More than 3,000 uniformed officers, family and friends gathered on Wednesday to honor the life of Kara Kelly-Borgognone, 33, the first female Nevada Highway Patrol Trooper to die in the line of duty.
Fellow troopers and family called her tough and tender-hearted, a woman who went above and beyond the call of duty to achieve excellence - and in her last moments, gave everything she had to save others.
Coworkers and family spoke of how she inspired others to be the best at their chosen profession, and how she had touched the hearts and lives of many people - even people she did not know.
One member of the crowd of mourners, a woman who had received an organ transplant, came to honor the trooper who donated her organs to save others. The anonymous woman had never met Kelly-Borgognone, but wanted to honor her and the many other courageous organ donors who inform their relatives that they want to give the gift of life.
Mournful strains of bagpipes led the trooper's flag-draped casket, her husband and two young daughters along two lines of Nevada Highway Patrol troopers, to share their grief and good memories of their wife and mother, sister, daughter, friend and honorable coworker.
The mother of two was critically injured on Feb. 25 when her patrol car was slammed by another vehicle while responding to a call. An organ donor, she was kept on life support until her organs could be donated and was pronounced dead three days later.
Kelly-Borgognone was responding to assist in a bomb scare at 10 p.m. when a Chevrolet SUV crashed into her patrol car along Pyramid Highway. The driver of the other vehicle suffered only minor injuries and the accident remains under investigation.
“Kara was thoughtful, caring, compassionate, loyal, strong and steadfast, humble and ever giving until her last moments,” said Chris Kelly, Kara's older brother and also a state trooper.
Trooper Dave Kester, a friend who often worked the graveyard shift with Kelly-Borgognone, said she was fair, honest, dependable and passionate about her work.
“Kara embodied the word spirit,” Kester said. “She was fiery and able to strike down egos with a single bound. You were forced to lower your manly exterior because you knew deep down she could probably take you to task.”
Kester lamented that he never expressed the bond of friendship he felt, and pleaded for everyone to learn from his mistake, by expressing their feelings to those they care about.
Officers from all across the West Coast attended the trooper's memorial service, most displaying a black ribbon worn across their badges in Kelly-Borgognone's honor.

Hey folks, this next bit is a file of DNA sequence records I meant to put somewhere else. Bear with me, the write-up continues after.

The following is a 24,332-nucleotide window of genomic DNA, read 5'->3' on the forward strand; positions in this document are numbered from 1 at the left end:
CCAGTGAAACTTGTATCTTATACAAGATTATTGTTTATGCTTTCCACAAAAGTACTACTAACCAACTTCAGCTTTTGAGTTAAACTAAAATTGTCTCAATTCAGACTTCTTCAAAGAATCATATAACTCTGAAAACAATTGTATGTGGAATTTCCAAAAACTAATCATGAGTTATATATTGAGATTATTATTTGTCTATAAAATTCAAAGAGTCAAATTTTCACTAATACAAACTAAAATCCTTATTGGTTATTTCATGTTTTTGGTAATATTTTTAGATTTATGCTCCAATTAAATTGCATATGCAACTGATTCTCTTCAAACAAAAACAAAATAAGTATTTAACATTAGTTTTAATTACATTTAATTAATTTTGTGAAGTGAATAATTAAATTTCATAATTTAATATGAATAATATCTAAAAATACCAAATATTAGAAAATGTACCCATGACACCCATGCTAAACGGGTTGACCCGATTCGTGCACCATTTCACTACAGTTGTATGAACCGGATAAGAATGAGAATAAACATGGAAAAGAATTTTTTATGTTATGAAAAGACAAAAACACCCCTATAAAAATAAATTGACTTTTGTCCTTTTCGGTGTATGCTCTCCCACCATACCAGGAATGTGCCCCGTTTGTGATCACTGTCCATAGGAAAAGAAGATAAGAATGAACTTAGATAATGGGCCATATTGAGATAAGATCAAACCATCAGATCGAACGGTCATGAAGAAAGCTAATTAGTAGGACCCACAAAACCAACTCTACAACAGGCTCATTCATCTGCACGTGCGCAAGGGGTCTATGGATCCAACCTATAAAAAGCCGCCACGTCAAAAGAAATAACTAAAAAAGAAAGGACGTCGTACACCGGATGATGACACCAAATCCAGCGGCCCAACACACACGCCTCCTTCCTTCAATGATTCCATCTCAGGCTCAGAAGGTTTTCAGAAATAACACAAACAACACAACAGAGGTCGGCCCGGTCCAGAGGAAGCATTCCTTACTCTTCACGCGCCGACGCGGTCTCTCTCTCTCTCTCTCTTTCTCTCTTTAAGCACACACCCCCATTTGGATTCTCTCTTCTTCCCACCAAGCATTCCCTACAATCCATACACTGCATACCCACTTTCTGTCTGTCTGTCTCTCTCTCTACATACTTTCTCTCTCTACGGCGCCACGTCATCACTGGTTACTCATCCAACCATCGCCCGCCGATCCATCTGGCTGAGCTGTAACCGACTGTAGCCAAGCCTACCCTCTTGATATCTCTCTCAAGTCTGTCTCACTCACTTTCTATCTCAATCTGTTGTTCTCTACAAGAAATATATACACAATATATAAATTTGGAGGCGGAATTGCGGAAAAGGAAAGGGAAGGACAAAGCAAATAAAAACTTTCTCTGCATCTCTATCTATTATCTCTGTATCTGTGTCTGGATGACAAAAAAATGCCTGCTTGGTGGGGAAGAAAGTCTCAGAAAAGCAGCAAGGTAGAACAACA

A video with family photos and songs including "Hero" by Enrique Iglesias and "Life is a Highway" by Rascal Flatts, played during the service included a quotation from one of her daughters: “Keep getting the bad guys, mommy.”
The daughter of a Navy chief who was born while her parents were stationed at Naval Air Station Fallon, she attended Missouri’s Columbia College on a softball scholarship and worked eight years as a probation and parole officer before joining the state patrol in 2006.
She earned the Silver Medal of Valor and her supervising sergeant had just submitted her name for an award from Mothers Against Drunk Driving because of the number of DUI offenders she took off the streets.
In 2006, while working as a probation officer, Kelly-Borgognone shot and killed a parolee after he tested positive for methamphetamine and tried to take her gun away. Christopher Michael Tallman, 25, managed to get Kelly-Borgognone’s gun out of her holster but she wrestled it back and shot him in the head and chest.
“She was fearless in her job,” Col. Chris Perry, chief of the Nevada Highway Patrol, said Wednesday. “Tough, fair, no-nonsense, she was always in control,” he said, adding that she also had a “soft side” when she talked about family adventures and how much she “just loved being a mom” to daughters Blair, 13, and Ashlyn, 3.
“I can’t think of a better role model in a world where role models are becoming increasingly scarce,” Perry said.
Patrol Maj. Brian Sanchez said she had a “tempered toughness” that all law officers strive for.
“Kara was a cop’s cop,” he said.
Her widower, Dirk Borgognone, carried their little daughter Ashlyn to place a red rose on the flag-draped casket before addressing the crowd. He expressed his love and devotion to his wife as he spoke in a sob-strained voice of the many joys they shared during their short time together.
“What we had was special,” Borgognone said. "We weren’t perfect but we were perfect for each other. I remember your last words to me — ‘Bye lover, see you tomorrow night.’ You are a hero. Goodbye lover.”
Pastor Steve Bond of Summit Christian Church, where Kara and Dirk attended church services, led the last part of the memorial service. Bond led the crowd in prayer, consoling family with passages from the Bible and reassurance of the constant presence of Jesus Christ to comfort and console them in their times of grief and trial.
Kara's flag was carefully folded and given to her husband before the family, bagpipers and streams of troopers said their final goodbye.
The Associated Press contributed to this report.
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The family welcomes condolence messages in the family guestbook at the Web site of Waltons Funeral Homes: www.waltonsfuneralhomes.com